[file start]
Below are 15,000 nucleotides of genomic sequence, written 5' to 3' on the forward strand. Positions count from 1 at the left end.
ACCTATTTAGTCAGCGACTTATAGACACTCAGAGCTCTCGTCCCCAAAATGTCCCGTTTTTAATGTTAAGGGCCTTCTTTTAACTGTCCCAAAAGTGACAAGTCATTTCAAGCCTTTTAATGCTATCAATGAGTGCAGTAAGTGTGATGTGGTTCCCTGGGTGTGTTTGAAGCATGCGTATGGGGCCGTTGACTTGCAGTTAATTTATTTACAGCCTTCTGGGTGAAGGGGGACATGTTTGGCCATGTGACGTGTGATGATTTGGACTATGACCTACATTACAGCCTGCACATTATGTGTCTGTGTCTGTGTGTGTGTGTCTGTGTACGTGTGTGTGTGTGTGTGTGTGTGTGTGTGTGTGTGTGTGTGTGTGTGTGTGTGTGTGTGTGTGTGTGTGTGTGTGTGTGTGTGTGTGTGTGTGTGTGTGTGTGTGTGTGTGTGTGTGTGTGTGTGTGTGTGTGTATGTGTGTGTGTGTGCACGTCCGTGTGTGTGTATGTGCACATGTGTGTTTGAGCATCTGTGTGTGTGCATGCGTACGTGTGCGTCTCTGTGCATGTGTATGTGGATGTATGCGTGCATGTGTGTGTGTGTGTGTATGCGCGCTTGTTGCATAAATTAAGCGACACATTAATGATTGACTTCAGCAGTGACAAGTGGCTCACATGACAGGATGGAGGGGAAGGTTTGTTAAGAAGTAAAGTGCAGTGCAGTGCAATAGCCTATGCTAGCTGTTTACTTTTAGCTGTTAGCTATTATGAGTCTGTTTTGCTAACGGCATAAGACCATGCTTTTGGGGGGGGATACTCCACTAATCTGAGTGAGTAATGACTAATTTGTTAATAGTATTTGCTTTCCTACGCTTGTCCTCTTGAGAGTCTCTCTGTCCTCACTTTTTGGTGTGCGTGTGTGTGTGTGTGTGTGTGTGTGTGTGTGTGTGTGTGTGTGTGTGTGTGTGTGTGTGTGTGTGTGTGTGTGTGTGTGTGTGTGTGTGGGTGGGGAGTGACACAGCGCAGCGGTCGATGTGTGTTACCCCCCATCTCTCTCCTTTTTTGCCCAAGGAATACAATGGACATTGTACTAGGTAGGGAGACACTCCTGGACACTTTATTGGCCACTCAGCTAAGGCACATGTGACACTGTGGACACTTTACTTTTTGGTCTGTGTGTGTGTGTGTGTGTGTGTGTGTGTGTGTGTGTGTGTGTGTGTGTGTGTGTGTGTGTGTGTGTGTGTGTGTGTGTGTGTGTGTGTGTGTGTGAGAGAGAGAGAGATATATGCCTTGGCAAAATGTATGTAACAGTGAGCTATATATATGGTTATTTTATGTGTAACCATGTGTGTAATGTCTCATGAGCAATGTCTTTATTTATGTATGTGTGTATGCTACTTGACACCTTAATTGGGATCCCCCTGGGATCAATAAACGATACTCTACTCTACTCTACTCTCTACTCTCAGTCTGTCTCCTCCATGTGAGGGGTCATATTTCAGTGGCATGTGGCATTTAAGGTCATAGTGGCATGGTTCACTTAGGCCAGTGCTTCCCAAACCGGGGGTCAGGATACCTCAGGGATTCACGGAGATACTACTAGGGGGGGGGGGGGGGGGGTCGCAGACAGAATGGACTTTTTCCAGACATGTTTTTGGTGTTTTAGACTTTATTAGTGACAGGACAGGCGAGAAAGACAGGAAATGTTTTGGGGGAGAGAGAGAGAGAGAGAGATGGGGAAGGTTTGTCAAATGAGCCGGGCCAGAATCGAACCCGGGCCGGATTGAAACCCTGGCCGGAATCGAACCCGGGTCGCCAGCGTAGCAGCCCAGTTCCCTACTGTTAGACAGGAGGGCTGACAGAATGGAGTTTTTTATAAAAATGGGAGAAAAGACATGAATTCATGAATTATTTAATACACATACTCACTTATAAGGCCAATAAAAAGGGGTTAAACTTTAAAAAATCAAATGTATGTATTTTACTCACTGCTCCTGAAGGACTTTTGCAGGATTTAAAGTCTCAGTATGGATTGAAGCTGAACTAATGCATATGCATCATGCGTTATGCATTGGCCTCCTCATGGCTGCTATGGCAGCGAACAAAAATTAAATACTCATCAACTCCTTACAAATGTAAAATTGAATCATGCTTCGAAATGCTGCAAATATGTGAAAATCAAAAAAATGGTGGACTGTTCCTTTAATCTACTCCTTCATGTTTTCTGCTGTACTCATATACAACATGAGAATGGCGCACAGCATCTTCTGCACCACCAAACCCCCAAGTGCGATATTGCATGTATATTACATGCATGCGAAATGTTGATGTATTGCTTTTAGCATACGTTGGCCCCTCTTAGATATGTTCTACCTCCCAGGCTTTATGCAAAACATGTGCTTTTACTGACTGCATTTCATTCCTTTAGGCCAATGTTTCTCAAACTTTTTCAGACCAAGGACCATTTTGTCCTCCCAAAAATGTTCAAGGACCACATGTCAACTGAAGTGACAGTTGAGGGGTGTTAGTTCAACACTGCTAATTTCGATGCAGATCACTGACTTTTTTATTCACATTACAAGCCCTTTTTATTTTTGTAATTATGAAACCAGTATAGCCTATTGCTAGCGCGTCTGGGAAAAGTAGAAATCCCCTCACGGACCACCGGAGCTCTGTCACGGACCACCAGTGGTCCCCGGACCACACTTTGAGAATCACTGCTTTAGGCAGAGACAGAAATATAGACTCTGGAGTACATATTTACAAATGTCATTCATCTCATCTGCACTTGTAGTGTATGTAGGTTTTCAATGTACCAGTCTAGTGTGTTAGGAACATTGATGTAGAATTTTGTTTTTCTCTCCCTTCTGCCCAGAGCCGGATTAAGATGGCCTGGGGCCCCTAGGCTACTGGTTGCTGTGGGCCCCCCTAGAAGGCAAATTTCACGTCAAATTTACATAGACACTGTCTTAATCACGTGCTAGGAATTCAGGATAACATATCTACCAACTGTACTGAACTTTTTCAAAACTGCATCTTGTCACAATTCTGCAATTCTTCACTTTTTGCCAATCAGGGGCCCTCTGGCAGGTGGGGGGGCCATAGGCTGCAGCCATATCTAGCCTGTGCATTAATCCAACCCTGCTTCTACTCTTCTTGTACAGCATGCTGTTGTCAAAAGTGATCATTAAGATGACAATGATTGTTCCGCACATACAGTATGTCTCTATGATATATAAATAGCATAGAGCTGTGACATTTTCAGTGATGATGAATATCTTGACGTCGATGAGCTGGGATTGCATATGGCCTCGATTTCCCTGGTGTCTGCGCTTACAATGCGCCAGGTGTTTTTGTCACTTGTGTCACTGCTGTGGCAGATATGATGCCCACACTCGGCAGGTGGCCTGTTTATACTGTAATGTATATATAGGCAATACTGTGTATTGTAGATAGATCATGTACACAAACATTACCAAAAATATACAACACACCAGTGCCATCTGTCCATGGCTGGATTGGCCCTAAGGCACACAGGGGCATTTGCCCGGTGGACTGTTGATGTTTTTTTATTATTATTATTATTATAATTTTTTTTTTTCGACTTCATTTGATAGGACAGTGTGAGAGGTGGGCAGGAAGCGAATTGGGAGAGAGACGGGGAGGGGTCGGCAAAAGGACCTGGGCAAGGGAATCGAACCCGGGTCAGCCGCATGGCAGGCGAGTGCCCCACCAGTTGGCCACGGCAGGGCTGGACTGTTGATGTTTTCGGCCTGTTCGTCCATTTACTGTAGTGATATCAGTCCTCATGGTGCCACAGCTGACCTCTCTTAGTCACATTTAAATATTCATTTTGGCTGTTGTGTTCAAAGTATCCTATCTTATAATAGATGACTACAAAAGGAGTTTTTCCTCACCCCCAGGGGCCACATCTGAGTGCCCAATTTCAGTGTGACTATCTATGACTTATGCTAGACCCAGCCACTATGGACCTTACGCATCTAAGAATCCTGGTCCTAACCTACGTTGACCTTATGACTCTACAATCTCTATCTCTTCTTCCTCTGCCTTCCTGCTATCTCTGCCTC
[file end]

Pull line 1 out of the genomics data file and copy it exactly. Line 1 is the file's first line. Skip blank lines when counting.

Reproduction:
Below are 15,000 nucleotides of genomic sequence, written 5' to 3' on the forward strand. Positions count from 1 at the left end.